US5442213 *Jun 7, 1994Aug 15, 1995Mitsubishi Denki Kabushiki KaishaSemiconductor device with high dielectric capacitor having sidewall spacers
US5489548 *Aug 1, 1994Feb 6, 1996Texas Instruments IncorporatedForming supporting, adhesion, unreactive layers, vapor depositing conformal layer, anisotropically etching conformal layer to form conductive sidewall, depositing high dielectric constant material layer, finally electrode
US5504041 *Aug 1, 1994Apr 2, 1996Texas Instruments IncorporatedConductive exotic-nitride barrier layer for high-dielectric-constant materials
US5608247 *May 15, 1995Mar 4, 1997Micron Technology Inc.Storage capacitor structures using CVD tin on hemispherical grain silicon
US5663088 *May 19, 1995Sep 2, 1997Micron Technology, Inc.Semiconductors
US5665431 *Sep 3, 1991Sep 9, 1997Valenite Inc.Titanium carbonitride coated stratified substrate and cutting inserts made from the same
US5717250 *Mar 7, 1996Feb 10, 1998Micron Technology, Inc.Sputter and CVD deposited titanium nitride barrier layer between a platinum layer and a polysilicon plug
JPH01222469A * Title not available
WO1987005152A1 *Feb 6, 1987Aug 27, 1987American Telephone & TelegraphFabrication of solid-state devices having thin dielectric layers
Non-Patent Citations
Reference
1 *Aoki, T. Hashimoto, et al., Jpn. J. Appl. Phys. 32, 376 (1993).
2 *G.S. Sandhu, et al., Appl. Phys. Lett., 62, 240 (1993).
3H. Watanabe, et al. "A New Cylindrical Capacitor Using Hemispherical Crained Si (HSG-Si) for 256Mb DRAMs", 1992 IEEE pp. 259-262.
4 *H. Watanabe, et al. A New Cylindrical Capacitor Using Hemispherical Crained Si (HSG Si) for 256Mb DRAMs , 1992 IEEE pp. 259 262.
5 *Ishihara, K. et al., Characterization of CVD TiN Films Prepared with Metalorganic Source, vol. 29, No. 10, Oct., 1990, pp. 2103 2105.
6Ishihara, K. et al., Characterization of CVD-TiN Films Prepared with Metalorganic Source, vol. 29, No. 10, Oct., 1990, pp. 2103-2105.
7 *Katz, A. et al., The Immunence of Ammonia on rapid thermal low pressure metalorganic chemical vapor deposited TiN x films from tetrakis (dimethylamido) titanium precursor onto InP, J. Appl. Phys. 71(2), 15 Jan. 1992, pp. 993 1000.
8Katz, A. et al., The Immunence of Ammonia on rapid-thermal low-pressure metalorganic chemical vapor deposited TiNx films from tetrakis (dimethylamido) titanium precursor onto InP, J. Appl. Phys. 71(2), 15 Jan. 1992, pp. 993-1000.
9 *L.R. Doolittle, et al., Nucl. Instrum. Methods, B 15, 227 (1986).
10 *P.C. Fazan, et al., IEDM Tech. Dig., 1992, 263.
11 *T. Kamiyana, et al., IEDM Tech. Dig., 1991, 827.
12 *Zaima, S. et al., J. Electrochem. Soc., vol. 137, No. 9, Sep. 1990, The Electrochemical Society.
Referenced by
Citing PatentFiling datePublication dateApplicantTitle
US5998823 *Jun 5, 1997Dec 7, 1999Sony CorporationComplex dielectric film and semiconductor device
US6169010 *Jul 30, 1999Jan 2, 2001Lucent Technologies Inc.Method for making integrated circuit capacitor including anchored plug
US6225157 *Mar 1, 1999May 1, 2001Micron Technology, Inc.Capacitor/antifuse structure having a barrier-layer electrode and improved barrier layer
US6238966 *Aug 24, 1999May 29, 2001Matsushita Electric Industrial Co., Ltd.Semiconductor memory device and method for fabricating the same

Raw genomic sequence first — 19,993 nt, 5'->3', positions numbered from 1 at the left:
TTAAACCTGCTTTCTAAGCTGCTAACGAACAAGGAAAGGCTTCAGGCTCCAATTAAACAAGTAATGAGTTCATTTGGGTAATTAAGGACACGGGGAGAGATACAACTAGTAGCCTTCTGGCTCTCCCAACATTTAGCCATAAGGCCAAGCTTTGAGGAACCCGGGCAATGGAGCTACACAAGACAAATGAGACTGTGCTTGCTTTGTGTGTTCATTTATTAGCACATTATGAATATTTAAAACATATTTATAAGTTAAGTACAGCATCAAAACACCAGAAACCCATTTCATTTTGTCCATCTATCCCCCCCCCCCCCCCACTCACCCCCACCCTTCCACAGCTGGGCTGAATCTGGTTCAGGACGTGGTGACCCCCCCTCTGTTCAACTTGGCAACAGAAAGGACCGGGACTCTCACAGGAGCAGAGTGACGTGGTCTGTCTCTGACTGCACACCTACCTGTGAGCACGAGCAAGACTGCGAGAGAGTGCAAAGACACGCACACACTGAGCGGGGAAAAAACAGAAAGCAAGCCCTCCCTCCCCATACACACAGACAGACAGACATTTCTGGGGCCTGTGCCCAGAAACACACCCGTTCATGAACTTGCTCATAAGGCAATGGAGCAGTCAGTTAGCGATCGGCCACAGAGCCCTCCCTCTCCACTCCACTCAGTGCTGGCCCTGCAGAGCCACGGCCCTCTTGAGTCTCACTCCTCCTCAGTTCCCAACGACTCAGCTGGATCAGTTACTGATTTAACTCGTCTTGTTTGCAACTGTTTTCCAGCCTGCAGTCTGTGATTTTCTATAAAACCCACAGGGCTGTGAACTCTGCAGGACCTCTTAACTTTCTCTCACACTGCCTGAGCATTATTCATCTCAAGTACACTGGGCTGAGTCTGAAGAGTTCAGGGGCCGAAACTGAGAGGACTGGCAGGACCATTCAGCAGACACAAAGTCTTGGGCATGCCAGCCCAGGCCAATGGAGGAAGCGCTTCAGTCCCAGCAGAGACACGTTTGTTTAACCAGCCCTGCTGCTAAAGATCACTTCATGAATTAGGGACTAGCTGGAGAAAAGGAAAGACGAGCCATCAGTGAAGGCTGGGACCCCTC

US6285051 *May 12, 1999Sep 4, 2001Matsushita Electric Industrial Co., Ltd.Semiconductor memory device and method for fabricating the same
US6291289Jun 25, 1999Sep 18, 2001Micron Technology, Inc.Method of forming DRAM trench capacitor with metal layer over hemispherical grain polysilicon
US6291363Mar 1, 1999Sep 18, 2001Micron Technology, Inc.Surface treatment of DARC films to reduce defects in subsequent cap layers
US6388284Jan 3, 2001May 14, 2002Micron Technology, Inc.Capacitor structures
US6392284Jul 15, 1999May 21, 2002Micron Technology, Inc.Capacitor/antifuse structure having a barrier-layer electrode and improved barrier layer
US6476432Mar 23, 2000Nov 5, 2002Micron Technology, Inc.Structures and methods for enhancing capacitors in integrated circuits
US6479854Jul 15, 1999Nov 12, 2002Micron Technology, Inc.Capacitor/antifuse structure having a barrier-layer electrode and improved barrier layer
US6541811Jun 12, 2001Apr 1, 2003Micron Technology, Inc.Capacitor/antifuse structure having a barrier-layer electrode and improved barrier layer
US6682970Oct 19, 2000Jan 27, 2004Micron Technology, Inc.Capacitor/antifuse structure having a barrier-layer electrode and improved barrier layer
US6696716Aug 29, 2002Feb 24, 2004Micron Technology, Inc.Structures and methods for enhancing capacitors in integrated ciruits
US6734518Aug 8, 2001May 11, 2004Micron Technology, Inc.Surface treatment of DARC films to reduce defects in subsequent cap layers
US6861330Aug 29, 2002Mar 1, 2005Micron Technology Inc.Structures and methods for enhancing capacitors in integrated circuits
US7034353Sep 26, 2001Apr 25, 2006Micron Technology, Inc.Methods for enhancing capacitors having roughened features to increase charge-storage capacity
US7101756Feb 18, 2004Sep 5, 2006Micron Technology, Inc.Methods for enhancing capacitors having roughened features to increase charge-storage capacity
US7576380Aug 9, 2006Aug 18, 2009Micron Technology, Inc.Methods for enhancing capacitors having roughened features to increase charge-storage capacity
US7989864Aug 10, 2009Aug 2, 2011Micron Technology, Inc.Methods for enhancing capacitors having roughened features to increase charge-storage capacity
Classifications
U.S. Classification361/321.5, 361/303, 361/311, 361/321.1, 257/310, 257/306, 361/321.4, 361/305, 361/313
International ClassificationH01L21/02, H01G4/005, H01G4/008, H01G4/06, H01L27/108
Cooperative ClassificationH01L28/75, H01L28/40
European ClassificationH01L28/75, H01L28/40
Legal Events
DateCodeEventDescription
Jun 3, 2010FPAYFee payment
Year of fee payment: 12
Jun 5, 2006FPAYFee payment
Year of fee payment: 8
Jun 7, 2002FPAYFee payment
Year of fee payment: 4
May 25, 1999CCCertificate of correction